After this comes the installation of the individual branch circuits and breakers. The wires for the branch circuits are then pulled through a conduit and attached. If they are nonmetallic sheathed wires, then screws will hold them in place.
The green and bare copper wires for the branch circuits are then attached to the ground bus bar. After connecting these wires, their breakers are connected. To comply with code requirements and ensure safety, these breakers must have the proper voltage and amperage. Your highly trained electrician will know which ones to choose.
Installing the individual circuit breakers requires several steps. First, your electrician will attach the circuit’s neutral wire to the neutral bus bar. Then the red or black hot wire will be connected. After finishing these connections, any excess wire will be looped inside the panel along the edges.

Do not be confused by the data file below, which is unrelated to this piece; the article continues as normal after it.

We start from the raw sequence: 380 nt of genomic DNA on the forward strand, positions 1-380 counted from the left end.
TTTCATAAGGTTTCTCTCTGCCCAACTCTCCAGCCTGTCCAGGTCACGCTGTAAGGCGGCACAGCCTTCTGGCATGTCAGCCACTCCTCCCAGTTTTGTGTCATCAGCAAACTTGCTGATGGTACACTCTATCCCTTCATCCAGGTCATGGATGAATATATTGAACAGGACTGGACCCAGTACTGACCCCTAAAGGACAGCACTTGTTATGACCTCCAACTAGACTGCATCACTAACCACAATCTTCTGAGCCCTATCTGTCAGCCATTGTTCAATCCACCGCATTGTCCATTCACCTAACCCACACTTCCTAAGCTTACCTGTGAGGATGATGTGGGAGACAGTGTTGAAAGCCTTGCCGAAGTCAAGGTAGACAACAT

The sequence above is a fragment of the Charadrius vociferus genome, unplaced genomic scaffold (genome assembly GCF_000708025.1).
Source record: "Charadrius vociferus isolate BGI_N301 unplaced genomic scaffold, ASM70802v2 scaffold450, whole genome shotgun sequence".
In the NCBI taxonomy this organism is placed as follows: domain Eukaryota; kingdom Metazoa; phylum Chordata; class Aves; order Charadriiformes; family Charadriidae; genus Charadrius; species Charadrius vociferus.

After completing these tasks, your electrician will install the cover and request that your utility company restart the power. They will then test to make sure all the circuits are working. Labels are then put on the panel so you can know which circuit breaker corresponds to what area in your home.
Maintaining and Repairing Your Electrical Panels
If your system overloads, it will cause your circuit breaker to trip. You can check to see if one of the switches or levers is in the off position in your electrical panel. The main circuit breaker is often found at the top of the panel, though it can also be at the bottom or on one of the sides. If this trips, it means none of the other circuits can work; however, the electricity from your utility company is still on. This means there will still be a live current in the utility lines and terminals connected to the panel. That is why a trained electrician must handle any problems.